Vitosha, Water

It is remarkable that “water” has four of the same letters as “earth”. And where would the earth be without water? “Earth” has the same letters as “heart”. Without water, our heart would shrivel up.

What amazes me is the way it flows constantly. Even in the night, when I am not there. During the week. All the time until my next visit, it flows.

Sometimes it is blue, like the sky. Sometimes it is reddish brown, like a brick. Sometimes it takes on the colour of my shadow.

It is whatever is thrown at it. But sometimes it becomes a blur – too fast for my eyes to distinguish.

In the night, it is black – unless there is a moon, I imagine.

Water always finds a way – even if it has to go underground. Or fly through the air.

On Vitosha, I have seen it so calm it resembled a mirror. But I have also seen it rage after a storm. Then it is no longer transparent, it seems to boil.

We step on the land; without water, we would sink, as in a desert. Too much water, and we swim.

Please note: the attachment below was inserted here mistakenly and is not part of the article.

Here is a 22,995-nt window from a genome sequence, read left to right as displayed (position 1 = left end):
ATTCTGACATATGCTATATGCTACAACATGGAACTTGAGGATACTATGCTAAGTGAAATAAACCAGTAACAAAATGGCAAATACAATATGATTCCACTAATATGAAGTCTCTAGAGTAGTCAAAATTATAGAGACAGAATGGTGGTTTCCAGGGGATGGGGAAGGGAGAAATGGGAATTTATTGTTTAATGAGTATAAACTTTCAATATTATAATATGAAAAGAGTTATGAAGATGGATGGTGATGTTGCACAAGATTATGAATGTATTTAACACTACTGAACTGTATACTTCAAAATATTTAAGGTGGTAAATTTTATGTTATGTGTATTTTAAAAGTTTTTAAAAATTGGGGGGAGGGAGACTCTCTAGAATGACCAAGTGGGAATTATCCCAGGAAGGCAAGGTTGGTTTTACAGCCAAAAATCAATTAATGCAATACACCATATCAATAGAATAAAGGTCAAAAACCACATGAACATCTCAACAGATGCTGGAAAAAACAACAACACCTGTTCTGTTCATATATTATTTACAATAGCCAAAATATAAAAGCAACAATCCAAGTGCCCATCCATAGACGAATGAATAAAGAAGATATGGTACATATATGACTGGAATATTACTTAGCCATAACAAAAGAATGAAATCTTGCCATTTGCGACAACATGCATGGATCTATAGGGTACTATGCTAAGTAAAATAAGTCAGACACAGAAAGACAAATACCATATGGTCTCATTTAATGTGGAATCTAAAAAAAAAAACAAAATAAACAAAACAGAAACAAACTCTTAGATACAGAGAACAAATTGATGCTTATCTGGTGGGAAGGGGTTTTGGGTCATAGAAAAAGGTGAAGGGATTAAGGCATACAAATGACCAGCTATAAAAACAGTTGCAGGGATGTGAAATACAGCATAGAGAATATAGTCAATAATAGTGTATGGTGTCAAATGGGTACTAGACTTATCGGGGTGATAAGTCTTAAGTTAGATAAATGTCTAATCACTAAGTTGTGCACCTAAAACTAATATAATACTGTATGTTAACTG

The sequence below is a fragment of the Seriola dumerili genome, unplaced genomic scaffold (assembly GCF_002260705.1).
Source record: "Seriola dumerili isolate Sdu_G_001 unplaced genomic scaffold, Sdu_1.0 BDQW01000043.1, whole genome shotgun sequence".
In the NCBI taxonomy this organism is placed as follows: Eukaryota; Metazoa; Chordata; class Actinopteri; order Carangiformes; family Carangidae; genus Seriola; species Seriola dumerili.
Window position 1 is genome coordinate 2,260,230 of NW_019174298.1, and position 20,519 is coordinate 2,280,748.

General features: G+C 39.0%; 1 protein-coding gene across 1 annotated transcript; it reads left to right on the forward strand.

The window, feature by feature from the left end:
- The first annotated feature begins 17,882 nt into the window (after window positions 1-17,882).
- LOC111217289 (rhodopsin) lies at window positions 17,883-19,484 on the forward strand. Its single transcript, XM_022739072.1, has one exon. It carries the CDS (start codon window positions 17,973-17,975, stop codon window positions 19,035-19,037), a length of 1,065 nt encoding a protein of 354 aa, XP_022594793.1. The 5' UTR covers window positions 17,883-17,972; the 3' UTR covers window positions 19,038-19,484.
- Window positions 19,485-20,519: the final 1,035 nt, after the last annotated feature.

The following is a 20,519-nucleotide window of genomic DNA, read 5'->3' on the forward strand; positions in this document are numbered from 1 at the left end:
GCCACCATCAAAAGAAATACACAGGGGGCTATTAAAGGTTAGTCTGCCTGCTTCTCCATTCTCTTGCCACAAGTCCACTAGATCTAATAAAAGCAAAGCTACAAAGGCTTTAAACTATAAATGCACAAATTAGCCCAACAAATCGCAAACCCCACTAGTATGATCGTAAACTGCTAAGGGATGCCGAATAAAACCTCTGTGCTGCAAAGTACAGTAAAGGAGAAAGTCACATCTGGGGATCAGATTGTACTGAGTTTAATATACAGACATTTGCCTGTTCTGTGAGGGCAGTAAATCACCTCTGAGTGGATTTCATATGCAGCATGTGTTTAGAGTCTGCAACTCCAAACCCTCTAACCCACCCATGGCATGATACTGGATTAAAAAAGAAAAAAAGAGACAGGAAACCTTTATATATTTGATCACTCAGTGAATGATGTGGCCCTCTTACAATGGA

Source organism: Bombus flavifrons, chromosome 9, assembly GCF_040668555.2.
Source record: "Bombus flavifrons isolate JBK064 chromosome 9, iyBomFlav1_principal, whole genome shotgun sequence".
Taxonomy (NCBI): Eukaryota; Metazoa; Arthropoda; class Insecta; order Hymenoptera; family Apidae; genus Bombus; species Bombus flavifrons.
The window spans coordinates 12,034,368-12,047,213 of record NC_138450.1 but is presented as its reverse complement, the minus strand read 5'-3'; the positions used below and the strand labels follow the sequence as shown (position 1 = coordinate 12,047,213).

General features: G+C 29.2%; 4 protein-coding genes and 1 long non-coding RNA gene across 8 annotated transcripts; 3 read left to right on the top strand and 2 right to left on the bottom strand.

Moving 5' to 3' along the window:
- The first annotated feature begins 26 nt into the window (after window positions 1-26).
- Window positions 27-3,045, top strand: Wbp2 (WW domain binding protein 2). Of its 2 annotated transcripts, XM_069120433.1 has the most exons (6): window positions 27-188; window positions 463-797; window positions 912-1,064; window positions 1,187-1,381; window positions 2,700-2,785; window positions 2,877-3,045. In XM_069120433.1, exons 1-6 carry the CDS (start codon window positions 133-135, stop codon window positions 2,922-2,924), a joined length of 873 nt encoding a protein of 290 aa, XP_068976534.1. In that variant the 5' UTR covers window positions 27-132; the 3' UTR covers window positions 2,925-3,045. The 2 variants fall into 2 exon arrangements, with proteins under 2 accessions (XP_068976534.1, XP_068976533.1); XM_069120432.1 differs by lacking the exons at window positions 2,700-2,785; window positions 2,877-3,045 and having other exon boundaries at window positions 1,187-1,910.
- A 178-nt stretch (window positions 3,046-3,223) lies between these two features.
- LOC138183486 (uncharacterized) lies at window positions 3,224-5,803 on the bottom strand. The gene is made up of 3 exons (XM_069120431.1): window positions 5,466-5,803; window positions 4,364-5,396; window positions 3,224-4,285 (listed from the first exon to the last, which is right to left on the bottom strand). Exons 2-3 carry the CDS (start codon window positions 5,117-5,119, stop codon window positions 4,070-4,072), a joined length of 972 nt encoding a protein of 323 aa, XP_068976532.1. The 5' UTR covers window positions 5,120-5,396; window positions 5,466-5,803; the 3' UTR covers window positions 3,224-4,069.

Water lies on a bed of gravel. And rests its head on rock pillows. It rises up from the rock. It slips through gaps. It causes us to build bridges – that is a good thing.

When it enters the air, it is smashed into smithereens.

Later, in the sea, it evaporates to fall on my head. Then I walk through a sauna. The water is so prevalent it climbs up my legs. I have sat in the car as it beat down with unusual ferocity. Still I got out.

I like it when it’s the mountain and me. Today I walked through the hordes, as if I came from another planet. Another age.

Water is most beautiful on the mountain. It is like a curtain. Or a seam. The mountain shudders. Sends the water tumbling. It resists – for now.

I know a secret place where I sit and watch it gleam.